Fans of the proposal are limited largely to the state’s rural superintendents, who see a potential relief in travel expenditures, and current 3A coaches, who like the new classification because it offers a larger, more credible league. Few Washoe County coaches have much good to say about it. That’s not really a surprise. Washoe County’s 4A athletic programs would lose league rivals and game contacts under the plan. They really have nothing to gain.
In talking with NIAA leaders last weekend at the state softball tournament, I got the feeling the proposal is losing some of its initial luster. NIAA Executive Director Eddie Bonine asked school officials statewide to quickly submit their comments on the proposal so he could take the feedback and get an idea on how to proceed before the NIAA’s Board of Control in mid-June.
After gathering some background information, my belief is Bonine will not ask his board to implement many, if any, changes for the 2009-10 school year. He knew the proposal would raise the ire of some folks and he wanted to get people talking about ideas and solutions to better fund prep sports. If that was his goal, it was probably a good plan.
I think the state’s superintendents would like another year to analyze the proposal and its potential effects on their budgets. That’s a good idea because they’re still not quite sure what their budgets will be in the next biennium.
Holding off on any quick changes would be a good thing. When details were initially leaking out about the proposal, Washoe County School District Superintendent Paul Dugan was one of the first to say the proposal needed more time to be studied. He’s right. I’m not sure the WCSD has much to gain if the proposal were to go through.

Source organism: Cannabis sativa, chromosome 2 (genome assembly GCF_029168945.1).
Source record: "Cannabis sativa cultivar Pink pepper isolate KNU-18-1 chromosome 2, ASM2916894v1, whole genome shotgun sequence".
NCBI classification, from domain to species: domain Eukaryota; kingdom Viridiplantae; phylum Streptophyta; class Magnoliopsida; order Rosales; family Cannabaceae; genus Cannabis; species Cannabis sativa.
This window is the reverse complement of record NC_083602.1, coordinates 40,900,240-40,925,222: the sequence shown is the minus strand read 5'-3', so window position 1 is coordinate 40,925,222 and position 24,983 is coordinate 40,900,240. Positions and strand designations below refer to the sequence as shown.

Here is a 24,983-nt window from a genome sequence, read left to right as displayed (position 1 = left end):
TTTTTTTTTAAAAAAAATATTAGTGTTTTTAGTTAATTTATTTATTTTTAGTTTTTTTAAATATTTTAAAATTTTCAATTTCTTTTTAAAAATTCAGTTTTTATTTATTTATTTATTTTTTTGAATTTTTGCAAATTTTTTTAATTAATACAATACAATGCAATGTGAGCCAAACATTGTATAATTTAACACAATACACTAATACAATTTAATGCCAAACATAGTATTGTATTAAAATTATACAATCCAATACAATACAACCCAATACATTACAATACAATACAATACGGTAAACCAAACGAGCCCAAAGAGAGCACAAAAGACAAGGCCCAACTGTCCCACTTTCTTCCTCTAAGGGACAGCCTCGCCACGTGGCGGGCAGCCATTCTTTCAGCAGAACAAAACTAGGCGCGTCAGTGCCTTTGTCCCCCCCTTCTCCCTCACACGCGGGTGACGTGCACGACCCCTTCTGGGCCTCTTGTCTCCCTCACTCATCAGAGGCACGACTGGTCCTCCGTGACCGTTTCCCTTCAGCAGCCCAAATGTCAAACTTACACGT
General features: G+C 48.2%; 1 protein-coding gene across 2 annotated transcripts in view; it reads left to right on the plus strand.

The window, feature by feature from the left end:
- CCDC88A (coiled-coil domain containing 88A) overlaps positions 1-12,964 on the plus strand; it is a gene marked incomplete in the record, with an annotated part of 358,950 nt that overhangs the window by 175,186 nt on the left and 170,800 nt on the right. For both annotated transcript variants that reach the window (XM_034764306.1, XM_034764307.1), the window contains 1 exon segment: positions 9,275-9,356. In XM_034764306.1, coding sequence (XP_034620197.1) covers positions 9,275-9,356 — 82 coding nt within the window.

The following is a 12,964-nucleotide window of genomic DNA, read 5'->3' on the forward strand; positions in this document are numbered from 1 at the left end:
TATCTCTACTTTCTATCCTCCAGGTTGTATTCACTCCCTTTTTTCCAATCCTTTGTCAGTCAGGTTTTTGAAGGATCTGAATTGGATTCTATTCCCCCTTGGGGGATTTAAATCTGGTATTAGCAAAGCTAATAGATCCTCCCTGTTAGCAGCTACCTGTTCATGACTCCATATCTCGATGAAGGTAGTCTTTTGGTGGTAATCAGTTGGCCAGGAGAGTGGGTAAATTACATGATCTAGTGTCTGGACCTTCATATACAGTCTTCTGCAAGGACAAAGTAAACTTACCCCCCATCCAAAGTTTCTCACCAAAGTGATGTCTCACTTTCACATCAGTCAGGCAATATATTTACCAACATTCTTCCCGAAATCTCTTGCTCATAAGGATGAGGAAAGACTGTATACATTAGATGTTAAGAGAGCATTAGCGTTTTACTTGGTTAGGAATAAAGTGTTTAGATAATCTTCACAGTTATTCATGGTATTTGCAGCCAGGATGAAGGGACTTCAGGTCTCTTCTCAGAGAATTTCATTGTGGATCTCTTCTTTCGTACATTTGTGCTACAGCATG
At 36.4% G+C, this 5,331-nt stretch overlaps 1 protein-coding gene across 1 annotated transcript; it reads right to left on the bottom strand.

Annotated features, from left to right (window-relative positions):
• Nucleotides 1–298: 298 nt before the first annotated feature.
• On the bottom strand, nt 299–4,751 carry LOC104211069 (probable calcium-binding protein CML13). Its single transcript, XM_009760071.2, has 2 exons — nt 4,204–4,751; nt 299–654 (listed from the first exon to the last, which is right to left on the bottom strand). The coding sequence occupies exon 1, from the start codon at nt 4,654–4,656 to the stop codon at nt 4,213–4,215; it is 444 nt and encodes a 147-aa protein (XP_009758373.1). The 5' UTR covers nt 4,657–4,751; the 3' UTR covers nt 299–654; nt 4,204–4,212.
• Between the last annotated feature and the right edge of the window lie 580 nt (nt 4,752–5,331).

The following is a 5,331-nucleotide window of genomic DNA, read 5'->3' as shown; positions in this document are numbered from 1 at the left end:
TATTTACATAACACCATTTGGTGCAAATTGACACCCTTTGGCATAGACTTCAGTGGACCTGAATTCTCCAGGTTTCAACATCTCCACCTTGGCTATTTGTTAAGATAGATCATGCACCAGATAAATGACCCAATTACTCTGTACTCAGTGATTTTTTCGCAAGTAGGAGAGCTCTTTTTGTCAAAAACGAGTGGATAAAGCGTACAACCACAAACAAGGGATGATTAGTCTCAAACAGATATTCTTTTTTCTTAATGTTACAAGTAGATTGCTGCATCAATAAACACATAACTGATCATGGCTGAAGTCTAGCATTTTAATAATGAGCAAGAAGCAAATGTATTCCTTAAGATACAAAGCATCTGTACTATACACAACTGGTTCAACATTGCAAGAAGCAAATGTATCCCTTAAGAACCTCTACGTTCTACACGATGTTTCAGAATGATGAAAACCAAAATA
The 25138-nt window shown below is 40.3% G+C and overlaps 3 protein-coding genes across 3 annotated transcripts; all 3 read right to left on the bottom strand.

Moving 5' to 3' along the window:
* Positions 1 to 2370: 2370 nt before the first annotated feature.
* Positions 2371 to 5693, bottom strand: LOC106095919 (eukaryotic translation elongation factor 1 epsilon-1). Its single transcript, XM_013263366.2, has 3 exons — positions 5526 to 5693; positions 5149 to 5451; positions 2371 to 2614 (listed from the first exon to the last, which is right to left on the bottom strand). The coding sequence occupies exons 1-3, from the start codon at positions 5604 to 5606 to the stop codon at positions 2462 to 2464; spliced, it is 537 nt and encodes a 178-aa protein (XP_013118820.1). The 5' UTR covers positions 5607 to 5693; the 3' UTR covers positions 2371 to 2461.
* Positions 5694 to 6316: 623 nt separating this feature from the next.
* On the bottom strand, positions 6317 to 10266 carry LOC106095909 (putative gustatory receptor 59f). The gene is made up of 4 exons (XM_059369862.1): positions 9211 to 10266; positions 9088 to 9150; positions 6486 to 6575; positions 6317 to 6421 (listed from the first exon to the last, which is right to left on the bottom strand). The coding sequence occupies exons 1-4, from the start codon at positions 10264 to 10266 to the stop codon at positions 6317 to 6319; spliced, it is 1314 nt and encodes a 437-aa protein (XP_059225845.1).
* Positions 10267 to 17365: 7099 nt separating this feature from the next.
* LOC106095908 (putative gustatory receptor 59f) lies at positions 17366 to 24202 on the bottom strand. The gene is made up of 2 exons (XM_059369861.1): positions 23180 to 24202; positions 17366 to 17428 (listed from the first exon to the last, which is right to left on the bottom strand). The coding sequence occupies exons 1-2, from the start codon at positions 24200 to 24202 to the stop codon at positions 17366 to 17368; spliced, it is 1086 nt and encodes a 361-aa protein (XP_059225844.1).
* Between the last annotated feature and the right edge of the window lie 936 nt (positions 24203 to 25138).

First of all, monies allocated to athletics — local travel, officiating and coaches’ salaries — is around 0.4 percent of the WCSD’s current budget of more than $456 million dollars. The cost-cutting measures on the table would not even get that figure to 0.35 percent. That’s a minute savings when the Silver State’s school districts may be looking at a 10 percent funding shortfall compared to the past two years.
I know in a budget crunch that any money saved is a good thing, but if you’re going to make changes, you better be sure those changes will save you money. I’m not sure the cost-cutting measures talked about will do that, at least locally.
I don’t see much savings in reducing a program’s game contacts. Game staff workers are paid through gate receipts, so that does not save the district any money. In fact, it will decrease the amount of revenue individual schools take in to spend on their own needs. If a team is not playing, it will likely practice that day, so there’s not a savings in electricity or infrastructure costs.
In the emergency classification realignment, McQueen, Spanish Springs, Reed, Reno and North Valleys would not have to travel to Elko, but Wooster, Hug and possibly Incline would. Plus, they’d travel to Winnemucca, Dayton, Yerington and ROP, which they currently do not. In addition, the eastern Nevada trip would call for an overnight stay to play Elko and Spring Creek so additional lodging costs would pile up. I don’t see a travel savings there for Washoe County.
One big picture problem is some of our school leaders, even some of our school athletic leaders, believe changes must be made to improve perception to the taxpayers. I don’t buy that. If perception is bad, educate people about the reality. We should worry more about how changes affect the opportunities in education for our students. That reality is much more important than perception.
Dan Eckles is the Sparks Tribune’s sports editor. He can be reached via email at